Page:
Dublin drops out of top 10 start-up cities ranking in Europe

1 Sep 2023

Image: © tilialucida/Stock.adobe.com

At rank 11, Dublin trails behind cities such as Helsinki and Madrid in the StartupBlink European cities ranking, while Ireland remains in the top 10 European countries.

Dublin has dropped two spots to number 11 in a ranking of European cities that have the best start-up ecosystems.

According to StartupBlink’s latest Global Startup Ecosystem Index 2023, Dublin ranks 11th in Europe and 51st in the world – dropping two and five positions respectively from 2022.

In the whole of Europe, which includes Moscow at number six, Dublin takes the 11th spot with a total score of 12.93, which is based on the number of start-ups within the ecosystem, the amount of start-ups that are unicorns and the availability of funding.

By comparison, London, which ranked highest in Europe and third in the world for its start-up ecosystem, had a total score of more than 127. San Francisco and New York took first and second place globally, while Los Angeles and Boston came in at fourth and fifth.

Helsinki replaced Dublin’s number nine spot in Europe from last year after jumping five points in the global rankings, while Madrid came in at rank 10. However, when specifically looking at EU rankings, Dublin maintains its position in the top 10 at number nine.

Other Irish cities to make the annual list of start-up ecosystems are Cork, Galway, Limerick, Tralee and Dundalk, with Kilkenny and Sligo making debut appearances on the list.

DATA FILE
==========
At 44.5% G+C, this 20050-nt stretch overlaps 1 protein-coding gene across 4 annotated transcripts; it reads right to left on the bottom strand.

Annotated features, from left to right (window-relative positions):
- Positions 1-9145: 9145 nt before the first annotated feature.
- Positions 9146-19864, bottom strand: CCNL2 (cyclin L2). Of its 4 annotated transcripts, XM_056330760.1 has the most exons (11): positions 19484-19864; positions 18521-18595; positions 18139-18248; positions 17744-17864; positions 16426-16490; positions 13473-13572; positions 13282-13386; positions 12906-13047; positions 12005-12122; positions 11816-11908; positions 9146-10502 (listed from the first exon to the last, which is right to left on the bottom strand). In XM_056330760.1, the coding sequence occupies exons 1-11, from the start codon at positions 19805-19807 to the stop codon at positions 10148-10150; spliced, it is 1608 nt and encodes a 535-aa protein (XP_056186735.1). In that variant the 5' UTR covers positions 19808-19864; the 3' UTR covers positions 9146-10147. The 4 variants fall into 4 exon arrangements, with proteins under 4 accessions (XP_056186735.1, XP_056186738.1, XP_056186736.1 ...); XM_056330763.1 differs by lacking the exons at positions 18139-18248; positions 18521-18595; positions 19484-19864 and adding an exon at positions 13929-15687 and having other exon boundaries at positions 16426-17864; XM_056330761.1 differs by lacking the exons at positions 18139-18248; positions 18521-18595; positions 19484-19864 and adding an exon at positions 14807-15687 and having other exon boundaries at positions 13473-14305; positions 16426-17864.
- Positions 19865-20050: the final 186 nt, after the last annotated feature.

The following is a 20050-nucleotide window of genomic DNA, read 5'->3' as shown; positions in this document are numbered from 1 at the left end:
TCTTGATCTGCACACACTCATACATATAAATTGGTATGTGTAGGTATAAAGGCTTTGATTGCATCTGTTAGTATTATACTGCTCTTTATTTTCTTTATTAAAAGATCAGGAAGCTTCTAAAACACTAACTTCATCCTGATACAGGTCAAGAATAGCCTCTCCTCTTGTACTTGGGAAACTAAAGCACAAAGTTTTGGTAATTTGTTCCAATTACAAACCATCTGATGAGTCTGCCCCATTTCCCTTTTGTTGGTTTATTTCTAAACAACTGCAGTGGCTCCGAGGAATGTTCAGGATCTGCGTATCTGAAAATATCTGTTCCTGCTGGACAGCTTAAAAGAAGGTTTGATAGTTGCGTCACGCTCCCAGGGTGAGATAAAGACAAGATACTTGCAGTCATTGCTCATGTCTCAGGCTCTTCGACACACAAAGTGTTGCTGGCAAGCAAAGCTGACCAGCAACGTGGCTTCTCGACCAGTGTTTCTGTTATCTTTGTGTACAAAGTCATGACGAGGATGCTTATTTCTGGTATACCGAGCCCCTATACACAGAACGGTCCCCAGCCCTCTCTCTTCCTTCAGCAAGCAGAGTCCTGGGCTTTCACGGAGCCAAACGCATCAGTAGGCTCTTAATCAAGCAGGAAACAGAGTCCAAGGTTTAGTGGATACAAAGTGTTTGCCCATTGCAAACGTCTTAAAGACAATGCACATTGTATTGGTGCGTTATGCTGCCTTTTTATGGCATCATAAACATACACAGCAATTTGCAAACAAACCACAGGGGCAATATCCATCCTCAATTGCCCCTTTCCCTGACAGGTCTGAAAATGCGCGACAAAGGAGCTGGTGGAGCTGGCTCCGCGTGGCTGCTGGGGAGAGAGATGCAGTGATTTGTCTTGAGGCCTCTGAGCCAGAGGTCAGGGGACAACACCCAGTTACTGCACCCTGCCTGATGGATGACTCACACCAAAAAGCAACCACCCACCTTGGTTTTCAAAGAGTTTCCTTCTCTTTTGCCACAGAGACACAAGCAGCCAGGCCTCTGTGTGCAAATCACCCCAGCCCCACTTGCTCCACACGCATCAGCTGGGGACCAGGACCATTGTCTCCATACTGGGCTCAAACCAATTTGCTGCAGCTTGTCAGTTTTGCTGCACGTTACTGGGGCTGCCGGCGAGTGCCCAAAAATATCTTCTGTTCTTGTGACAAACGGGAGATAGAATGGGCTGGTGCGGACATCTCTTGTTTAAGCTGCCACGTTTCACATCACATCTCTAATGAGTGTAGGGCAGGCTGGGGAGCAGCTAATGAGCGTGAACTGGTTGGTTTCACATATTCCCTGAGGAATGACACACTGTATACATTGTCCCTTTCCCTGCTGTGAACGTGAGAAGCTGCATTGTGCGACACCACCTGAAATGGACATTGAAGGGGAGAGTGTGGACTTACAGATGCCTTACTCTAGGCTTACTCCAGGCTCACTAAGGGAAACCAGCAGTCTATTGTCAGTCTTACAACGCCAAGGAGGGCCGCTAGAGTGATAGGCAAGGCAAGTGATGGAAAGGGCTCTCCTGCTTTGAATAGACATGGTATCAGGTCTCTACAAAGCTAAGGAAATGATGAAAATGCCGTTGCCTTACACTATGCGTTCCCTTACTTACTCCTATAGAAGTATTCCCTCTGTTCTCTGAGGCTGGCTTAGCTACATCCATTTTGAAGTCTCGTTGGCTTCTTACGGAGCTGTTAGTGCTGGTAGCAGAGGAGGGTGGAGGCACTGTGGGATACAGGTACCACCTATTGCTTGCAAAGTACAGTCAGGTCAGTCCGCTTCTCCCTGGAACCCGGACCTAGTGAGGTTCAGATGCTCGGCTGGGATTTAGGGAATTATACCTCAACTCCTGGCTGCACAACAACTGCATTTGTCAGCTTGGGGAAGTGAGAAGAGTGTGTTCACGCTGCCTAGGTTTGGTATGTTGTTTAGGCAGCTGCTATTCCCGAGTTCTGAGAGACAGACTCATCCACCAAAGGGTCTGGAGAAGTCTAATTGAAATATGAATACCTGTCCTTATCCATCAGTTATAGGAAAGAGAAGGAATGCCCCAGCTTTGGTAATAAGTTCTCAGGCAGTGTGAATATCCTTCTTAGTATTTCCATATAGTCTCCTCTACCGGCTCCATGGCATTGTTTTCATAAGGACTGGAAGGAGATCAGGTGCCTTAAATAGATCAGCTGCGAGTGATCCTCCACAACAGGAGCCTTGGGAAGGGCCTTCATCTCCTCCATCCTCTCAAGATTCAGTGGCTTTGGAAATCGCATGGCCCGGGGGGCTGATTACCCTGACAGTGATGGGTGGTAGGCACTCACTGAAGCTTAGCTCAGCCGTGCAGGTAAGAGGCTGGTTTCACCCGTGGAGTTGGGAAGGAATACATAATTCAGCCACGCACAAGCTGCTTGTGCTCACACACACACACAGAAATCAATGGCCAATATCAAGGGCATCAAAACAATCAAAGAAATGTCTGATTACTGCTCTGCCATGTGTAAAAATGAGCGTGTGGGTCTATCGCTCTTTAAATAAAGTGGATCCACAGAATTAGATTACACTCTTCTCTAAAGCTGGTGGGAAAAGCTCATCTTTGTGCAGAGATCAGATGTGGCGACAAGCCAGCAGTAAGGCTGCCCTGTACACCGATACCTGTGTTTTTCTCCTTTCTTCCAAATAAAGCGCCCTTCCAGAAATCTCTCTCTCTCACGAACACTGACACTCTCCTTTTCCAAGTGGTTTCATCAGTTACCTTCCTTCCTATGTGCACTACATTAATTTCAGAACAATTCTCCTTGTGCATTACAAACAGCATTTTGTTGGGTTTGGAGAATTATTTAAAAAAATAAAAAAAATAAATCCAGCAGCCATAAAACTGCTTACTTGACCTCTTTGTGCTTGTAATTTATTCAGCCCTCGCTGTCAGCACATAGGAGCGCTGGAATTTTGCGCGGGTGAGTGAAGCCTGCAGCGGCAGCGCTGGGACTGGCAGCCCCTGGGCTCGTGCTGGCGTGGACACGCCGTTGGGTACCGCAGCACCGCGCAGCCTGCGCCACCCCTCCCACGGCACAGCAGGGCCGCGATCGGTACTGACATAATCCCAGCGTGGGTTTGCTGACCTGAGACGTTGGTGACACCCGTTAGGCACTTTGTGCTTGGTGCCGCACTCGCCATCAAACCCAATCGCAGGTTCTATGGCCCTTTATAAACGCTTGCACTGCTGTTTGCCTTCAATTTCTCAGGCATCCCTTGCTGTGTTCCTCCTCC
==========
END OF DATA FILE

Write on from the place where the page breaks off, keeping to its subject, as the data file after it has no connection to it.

Overall, Ireland was ranked 16th on the global list, losing its number 15 spot from last year to Spain. In Europe, Ireland bagged the 10th spot in the rankings, while in the EU, Ireland was ranked eighth.

Some of the biggest start-up unicorns based in Ireland that StartupBlink singled out in its 2023 report are software testing platform BrowserStock, revenue-based financing platform Wayflyer and on-demand food business Flipdish, all of which are headquartered in Dublin.

“Now that Brexit has made the UK a more difficult option for immigration, Ireland is a good substitute for EU tech talent wishing to relocate to an English speaking country with an abundance of tech jobs,” the report noted.

“However, Ireland’s potential has yet to be fully realised, and many talented Irish founders still choose to relocate or establish their start-ups in more prominent ecosystems.”

The report gave the example of Stripe, which is founded by the Limerick-born Collison brothers and dually headquartered between San Francisco and Dublin. “The public sector is trying to reverse this trend with measures aimed at attracting investment,” it added.

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Vish Gain is a journalist with Silicon Republic